Keep your get-healthy resolution, stay active

WILLISTON — It is documented that the majority of New Year’s resolutions fail and most do so early in the year, but if your resolution involves improving nutrition and increasing your level of physical activity, the American Cancer Society is urging you to stick it out to reduce your cancer risk.
According to the Society, more than half a million Americans will die of cancer in 2016, but about one-third of cancers are linked to poor diet, physical inactivity and carrying too much weight.
Getting to and staying at a healthy weight is important to reduce the risk of cancer and other chronic diseases, such as heart disease and diabetes. Being overweight or obese increases the risk of several cancers, including those of the breast (in women past menopause), colon and rectum, endometrium (the lining of the uterus), esophagus, pancreas and kidney, among others.
Being overweight can increase cancer risk in many ways. One of the main ways is that excess weight causes the body to produce and circulate more estrogen and insulin, hormones that can stimulate cancer growth.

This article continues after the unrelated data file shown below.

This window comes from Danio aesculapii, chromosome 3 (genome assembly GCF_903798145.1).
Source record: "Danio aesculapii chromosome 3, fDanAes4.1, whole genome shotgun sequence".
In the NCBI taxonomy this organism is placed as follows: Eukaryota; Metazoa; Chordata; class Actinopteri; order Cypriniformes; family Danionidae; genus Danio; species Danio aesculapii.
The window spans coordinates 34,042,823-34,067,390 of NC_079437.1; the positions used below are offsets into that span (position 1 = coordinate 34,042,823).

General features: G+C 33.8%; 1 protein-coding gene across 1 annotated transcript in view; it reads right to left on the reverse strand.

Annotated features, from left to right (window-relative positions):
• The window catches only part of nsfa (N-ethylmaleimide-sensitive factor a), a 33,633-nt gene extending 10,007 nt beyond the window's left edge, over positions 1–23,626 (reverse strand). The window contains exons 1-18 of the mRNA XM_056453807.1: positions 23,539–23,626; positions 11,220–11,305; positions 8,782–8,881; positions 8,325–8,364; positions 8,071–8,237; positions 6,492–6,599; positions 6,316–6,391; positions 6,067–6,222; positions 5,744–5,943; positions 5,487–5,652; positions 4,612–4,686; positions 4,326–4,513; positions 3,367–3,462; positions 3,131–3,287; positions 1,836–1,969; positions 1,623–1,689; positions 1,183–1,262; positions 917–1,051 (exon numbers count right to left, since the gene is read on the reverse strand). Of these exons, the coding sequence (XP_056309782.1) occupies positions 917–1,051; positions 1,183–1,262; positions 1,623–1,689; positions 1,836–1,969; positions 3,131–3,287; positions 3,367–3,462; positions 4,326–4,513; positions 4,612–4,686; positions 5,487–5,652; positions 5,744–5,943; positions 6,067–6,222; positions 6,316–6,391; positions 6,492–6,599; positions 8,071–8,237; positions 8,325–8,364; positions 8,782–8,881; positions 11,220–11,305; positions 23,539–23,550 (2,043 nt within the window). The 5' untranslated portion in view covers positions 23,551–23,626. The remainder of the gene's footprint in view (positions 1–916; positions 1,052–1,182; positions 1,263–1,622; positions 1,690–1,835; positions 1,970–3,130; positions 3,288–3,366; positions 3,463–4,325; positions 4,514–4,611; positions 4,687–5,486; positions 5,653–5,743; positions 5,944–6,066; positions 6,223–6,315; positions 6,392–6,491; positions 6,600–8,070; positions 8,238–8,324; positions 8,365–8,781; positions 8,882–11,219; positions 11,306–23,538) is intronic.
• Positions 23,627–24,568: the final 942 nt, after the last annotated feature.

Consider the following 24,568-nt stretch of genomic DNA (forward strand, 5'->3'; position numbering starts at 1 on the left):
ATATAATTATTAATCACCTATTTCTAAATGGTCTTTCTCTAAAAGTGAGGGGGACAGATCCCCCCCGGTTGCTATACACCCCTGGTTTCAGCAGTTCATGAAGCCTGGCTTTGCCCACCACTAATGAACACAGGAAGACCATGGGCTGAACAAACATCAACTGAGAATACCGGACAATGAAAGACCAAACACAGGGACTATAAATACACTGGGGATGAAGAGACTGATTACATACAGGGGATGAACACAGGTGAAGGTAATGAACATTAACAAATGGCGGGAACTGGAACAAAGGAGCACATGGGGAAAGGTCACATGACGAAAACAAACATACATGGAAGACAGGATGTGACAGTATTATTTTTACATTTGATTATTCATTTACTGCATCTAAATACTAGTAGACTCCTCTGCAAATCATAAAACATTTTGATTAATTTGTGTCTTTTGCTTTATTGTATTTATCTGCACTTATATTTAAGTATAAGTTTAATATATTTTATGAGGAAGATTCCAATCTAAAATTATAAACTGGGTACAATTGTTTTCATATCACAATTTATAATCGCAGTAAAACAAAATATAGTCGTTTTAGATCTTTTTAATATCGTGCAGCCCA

The latest recommendations for adults call for at least 150 minutes of moderate intensity or 75 minutes of vigorous intensity activity each week, or an equivalent combination, preferably spread throughout the week. It’s also important to limit sedentary behavior such as sitting, lying down, watching television, or other forms of screen-based entertainment.
The American Cancer Society offers multiple opportunities to train for and participate in challenging physical endeavors while supporting the lifesaving mission of the Society, including its annual Pedal to End Cancer, a three-hour indoor cycling event hosted at health clubs across New England; Bicycles Battling Cancer, a one-day scenic bike ride through central Massachusetts with three different course routes to attract all levels of experience; Hope on the Slopes, a ski and ride event at Jay Peak Resort; and Relay For Life Nordic Style at Catamount Outdoor Family Center in Williston, the only winter Relay in the world. Visit cancer.org/getinvolved for a list of events near you.
For more information on reducing cancer risk through proper nutrition and adequate physical activity or athletic events or for free, 24-hour expert cancer information and connections to programs and services, visit cancer.org or call 800-227-2345.

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